Earlier this month, we gave you an overview of the upcoming changes to North Carolina’s overtime regulations. In this post, we’re giving some examples of the types of violations you’ll need to watch out for.
Not Counting Work Done Outside Normal Shift Hours
Some supervisors have the mindset that they only need to pay employees for the work they do onsite from 9 to 5 (or 2 to 10 or midnight to 8 if they work second or third shift). But whether employees are setting up displays for an offsite convention or traveling on company business, they’re still working. It doesn’t matter if the work takes place outside normal hours or away from their normal workspace. These employees deserve to get paid, and that often means overtime. And as an HR professional, it’s your job to make sure your employees get paid properly – and that your company doesn’t get in trouble by not doing so.
Treating Employees Like Independent Contractors
Some businesses rely on independent contractors to perform specialized tasks that may or may not be done on site. And labor laws state that these contractors are not subject to overtime regulations. The problem comes when actual employees of a company have job descriptions that read like contract work. Particularly unscrupulous employers may try to treat these employees like contactors to avoid giving them benefits and paying them overtime. But often, employees are unintentionally mistaken for contractors and aren’t properly for overtime work.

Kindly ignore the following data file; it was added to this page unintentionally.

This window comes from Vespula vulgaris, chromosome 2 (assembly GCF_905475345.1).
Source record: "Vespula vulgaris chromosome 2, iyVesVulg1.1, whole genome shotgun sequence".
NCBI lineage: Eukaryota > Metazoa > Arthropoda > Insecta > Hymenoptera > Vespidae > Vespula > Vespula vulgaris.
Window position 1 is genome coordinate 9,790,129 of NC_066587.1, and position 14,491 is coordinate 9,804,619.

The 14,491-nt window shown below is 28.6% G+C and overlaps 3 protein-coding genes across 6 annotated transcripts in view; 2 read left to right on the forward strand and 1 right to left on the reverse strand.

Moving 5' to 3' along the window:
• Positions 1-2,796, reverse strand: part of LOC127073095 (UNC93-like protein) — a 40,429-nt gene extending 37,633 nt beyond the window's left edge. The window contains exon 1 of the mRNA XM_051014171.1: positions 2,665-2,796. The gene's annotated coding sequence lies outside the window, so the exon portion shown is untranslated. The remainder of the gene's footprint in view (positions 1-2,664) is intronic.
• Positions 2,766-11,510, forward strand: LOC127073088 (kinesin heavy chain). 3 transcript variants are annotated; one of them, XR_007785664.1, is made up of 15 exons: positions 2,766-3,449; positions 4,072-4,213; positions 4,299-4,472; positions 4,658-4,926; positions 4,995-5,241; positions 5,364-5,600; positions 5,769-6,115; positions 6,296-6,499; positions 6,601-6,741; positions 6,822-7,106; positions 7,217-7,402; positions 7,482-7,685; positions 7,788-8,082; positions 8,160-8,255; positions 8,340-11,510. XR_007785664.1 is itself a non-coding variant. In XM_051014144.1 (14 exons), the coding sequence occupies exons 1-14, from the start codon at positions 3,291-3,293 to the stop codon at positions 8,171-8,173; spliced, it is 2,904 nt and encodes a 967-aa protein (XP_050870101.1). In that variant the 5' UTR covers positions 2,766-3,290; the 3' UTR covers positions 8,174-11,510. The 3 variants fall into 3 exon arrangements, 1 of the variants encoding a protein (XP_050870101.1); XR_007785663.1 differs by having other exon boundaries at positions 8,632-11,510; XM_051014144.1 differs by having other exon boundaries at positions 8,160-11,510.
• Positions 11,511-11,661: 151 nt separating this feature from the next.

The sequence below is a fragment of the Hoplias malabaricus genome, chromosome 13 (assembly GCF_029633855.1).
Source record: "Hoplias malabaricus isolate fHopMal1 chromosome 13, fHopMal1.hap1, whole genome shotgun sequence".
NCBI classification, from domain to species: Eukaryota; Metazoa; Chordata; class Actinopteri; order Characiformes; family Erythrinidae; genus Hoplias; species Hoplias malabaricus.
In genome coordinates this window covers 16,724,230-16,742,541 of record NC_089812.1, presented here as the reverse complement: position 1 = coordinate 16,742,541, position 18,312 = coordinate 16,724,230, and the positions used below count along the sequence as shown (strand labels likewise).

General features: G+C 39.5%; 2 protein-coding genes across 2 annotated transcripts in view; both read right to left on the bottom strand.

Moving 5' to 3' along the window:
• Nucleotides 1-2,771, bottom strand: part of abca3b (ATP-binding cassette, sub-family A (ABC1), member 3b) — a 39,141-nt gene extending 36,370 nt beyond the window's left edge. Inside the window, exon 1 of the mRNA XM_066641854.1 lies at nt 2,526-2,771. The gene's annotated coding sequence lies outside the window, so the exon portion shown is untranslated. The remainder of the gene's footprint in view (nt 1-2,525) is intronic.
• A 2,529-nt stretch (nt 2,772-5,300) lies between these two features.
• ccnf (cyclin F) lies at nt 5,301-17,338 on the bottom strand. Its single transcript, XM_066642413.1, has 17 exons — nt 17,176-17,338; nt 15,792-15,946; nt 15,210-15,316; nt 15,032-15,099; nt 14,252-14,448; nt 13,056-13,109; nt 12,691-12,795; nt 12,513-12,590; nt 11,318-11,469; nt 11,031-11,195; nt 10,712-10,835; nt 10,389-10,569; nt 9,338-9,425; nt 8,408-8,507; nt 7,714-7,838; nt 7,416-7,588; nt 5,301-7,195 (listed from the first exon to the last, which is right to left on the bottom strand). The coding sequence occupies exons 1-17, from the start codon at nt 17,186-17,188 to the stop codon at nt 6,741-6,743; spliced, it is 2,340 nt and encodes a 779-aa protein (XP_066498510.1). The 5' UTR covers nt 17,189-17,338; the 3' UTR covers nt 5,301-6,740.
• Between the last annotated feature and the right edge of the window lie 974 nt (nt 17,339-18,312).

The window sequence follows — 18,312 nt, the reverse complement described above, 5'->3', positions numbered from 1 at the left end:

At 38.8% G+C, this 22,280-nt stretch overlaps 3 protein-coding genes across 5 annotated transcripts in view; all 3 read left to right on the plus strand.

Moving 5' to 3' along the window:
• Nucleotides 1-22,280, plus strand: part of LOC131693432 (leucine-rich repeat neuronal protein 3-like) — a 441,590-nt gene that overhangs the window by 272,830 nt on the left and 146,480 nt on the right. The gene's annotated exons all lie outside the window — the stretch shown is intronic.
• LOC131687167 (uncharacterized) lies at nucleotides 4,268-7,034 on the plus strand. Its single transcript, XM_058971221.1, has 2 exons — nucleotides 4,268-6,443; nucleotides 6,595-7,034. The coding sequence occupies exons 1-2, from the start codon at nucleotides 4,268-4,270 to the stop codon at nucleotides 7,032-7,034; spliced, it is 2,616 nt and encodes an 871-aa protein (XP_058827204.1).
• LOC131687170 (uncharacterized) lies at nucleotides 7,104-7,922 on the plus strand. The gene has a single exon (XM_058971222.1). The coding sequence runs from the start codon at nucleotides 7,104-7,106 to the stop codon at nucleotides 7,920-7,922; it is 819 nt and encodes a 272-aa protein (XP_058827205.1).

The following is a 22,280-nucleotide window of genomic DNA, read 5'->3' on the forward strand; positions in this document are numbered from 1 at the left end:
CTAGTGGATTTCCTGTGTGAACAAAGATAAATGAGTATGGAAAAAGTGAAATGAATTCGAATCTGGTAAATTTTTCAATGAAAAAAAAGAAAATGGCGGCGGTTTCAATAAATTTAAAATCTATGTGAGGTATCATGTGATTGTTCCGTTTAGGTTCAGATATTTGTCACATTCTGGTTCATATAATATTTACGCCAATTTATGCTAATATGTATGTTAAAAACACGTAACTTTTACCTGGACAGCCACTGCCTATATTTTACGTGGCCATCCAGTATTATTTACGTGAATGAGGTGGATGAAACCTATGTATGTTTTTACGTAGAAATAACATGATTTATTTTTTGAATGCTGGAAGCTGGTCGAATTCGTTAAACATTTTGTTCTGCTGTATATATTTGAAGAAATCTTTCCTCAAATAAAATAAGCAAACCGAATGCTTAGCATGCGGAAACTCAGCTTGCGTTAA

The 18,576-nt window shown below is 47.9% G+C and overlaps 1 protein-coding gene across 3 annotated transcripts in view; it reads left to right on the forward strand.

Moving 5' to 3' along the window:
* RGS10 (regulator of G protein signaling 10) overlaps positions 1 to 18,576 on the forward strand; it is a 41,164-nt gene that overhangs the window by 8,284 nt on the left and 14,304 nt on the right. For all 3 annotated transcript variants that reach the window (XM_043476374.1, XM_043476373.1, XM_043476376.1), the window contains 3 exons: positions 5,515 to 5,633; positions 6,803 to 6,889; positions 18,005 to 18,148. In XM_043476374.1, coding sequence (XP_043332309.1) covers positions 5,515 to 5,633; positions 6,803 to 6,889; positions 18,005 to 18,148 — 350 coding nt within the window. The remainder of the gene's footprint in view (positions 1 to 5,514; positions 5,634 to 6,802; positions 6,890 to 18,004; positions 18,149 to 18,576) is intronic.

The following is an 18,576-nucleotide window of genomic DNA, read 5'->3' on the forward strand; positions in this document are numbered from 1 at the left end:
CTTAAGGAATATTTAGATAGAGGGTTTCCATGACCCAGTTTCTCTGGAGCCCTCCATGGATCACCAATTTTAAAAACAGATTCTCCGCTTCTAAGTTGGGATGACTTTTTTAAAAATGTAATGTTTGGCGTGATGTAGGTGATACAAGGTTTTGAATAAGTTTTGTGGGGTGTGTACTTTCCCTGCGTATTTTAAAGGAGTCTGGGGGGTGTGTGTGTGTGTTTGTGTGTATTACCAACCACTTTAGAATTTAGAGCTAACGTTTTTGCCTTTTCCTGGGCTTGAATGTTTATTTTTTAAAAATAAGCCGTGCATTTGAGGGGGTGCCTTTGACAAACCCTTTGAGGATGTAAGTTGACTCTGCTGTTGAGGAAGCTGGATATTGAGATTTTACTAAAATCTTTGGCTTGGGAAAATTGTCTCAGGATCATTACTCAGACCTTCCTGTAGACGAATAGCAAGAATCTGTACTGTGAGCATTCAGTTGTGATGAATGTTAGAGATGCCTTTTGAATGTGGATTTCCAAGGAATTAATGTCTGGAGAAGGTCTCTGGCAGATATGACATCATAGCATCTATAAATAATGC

Make no mistake, though, if someone works for and organization and receives payroll checks from that company, they are employees, and must be treated as such.
Reclassifying Non-Exempt Employees
Employees who earn less than $455 in a week are classified as non-exempt – meaning they are entitled to overtime pay. If companies reclassify non-exempt employees as exempt to avoid paying them overtime, they’re violating labor laws and could be forced to pay not only back pay the reclassified employee earned, but also heavy fines.
Protect Your Employees – and Your Company
Make sure your company is following all aspects of the Fair Labor Standards Act, including its overtime rules. Doing so will help you avoid paying penalties, but it also is a critical part of treating employees ethically. And employees who are treated fairly and consistently are more likely to not only stay with their employer, but also serve as effective brand ambassadors.
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